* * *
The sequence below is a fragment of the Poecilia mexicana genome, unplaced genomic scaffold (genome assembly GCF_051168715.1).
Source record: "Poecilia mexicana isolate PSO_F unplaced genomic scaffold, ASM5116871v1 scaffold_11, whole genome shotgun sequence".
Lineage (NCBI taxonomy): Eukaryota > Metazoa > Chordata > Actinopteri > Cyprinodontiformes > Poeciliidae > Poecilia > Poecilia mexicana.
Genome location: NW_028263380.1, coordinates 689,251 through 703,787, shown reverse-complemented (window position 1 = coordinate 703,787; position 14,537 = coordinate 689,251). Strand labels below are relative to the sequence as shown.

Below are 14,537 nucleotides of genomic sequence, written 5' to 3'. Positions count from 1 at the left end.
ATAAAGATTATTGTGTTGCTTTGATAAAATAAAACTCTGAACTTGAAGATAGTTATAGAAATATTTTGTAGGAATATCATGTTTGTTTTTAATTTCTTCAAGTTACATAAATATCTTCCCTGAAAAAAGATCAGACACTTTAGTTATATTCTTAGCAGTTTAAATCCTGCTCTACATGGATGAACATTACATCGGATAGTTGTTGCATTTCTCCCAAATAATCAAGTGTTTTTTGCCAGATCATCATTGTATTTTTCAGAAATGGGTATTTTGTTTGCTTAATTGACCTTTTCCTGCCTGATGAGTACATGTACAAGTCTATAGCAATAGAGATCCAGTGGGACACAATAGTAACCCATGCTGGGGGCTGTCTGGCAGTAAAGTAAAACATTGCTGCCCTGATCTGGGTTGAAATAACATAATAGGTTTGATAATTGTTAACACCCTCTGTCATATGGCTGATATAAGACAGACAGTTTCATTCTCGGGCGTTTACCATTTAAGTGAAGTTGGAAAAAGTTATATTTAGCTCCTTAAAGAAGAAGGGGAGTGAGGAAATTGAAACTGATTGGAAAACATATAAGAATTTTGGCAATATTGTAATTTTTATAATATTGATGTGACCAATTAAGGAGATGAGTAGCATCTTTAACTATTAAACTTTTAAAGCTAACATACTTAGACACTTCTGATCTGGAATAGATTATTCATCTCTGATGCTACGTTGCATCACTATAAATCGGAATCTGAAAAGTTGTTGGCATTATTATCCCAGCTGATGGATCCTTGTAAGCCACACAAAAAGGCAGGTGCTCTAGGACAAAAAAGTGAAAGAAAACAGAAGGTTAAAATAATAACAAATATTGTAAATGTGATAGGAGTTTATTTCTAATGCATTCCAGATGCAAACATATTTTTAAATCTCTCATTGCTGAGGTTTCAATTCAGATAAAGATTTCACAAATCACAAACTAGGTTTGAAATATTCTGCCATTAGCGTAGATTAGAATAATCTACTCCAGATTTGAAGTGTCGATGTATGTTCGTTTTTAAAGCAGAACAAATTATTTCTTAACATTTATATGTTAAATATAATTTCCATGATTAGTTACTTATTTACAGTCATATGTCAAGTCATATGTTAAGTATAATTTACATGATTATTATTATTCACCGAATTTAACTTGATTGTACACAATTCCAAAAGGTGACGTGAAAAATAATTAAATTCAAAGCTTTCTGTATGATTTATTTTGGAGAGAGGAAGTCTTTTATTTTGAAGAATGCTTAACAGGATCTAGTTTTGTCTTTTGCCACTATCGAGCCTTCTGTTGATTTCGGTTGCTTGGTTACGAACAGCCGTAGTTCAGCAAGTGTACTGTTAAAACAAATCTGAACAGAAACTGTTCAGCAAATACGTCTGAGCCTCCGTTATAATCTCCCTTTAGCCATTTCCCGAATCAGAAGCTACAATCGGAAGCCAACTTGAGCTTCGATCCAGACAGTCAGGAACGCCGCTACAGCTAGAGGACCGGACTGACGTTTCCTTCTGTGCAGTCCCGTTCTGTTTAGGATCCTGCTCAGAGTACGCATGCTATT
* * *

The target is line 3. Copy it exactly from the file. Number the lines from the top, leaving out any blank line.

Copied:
Lineage (NCBI taxonomy): Eukaryota > Metazoa > Chordata > Actinopteri > Cyprinodontiformes > Poeciliidae > Poecilia > Poecilia mexicana.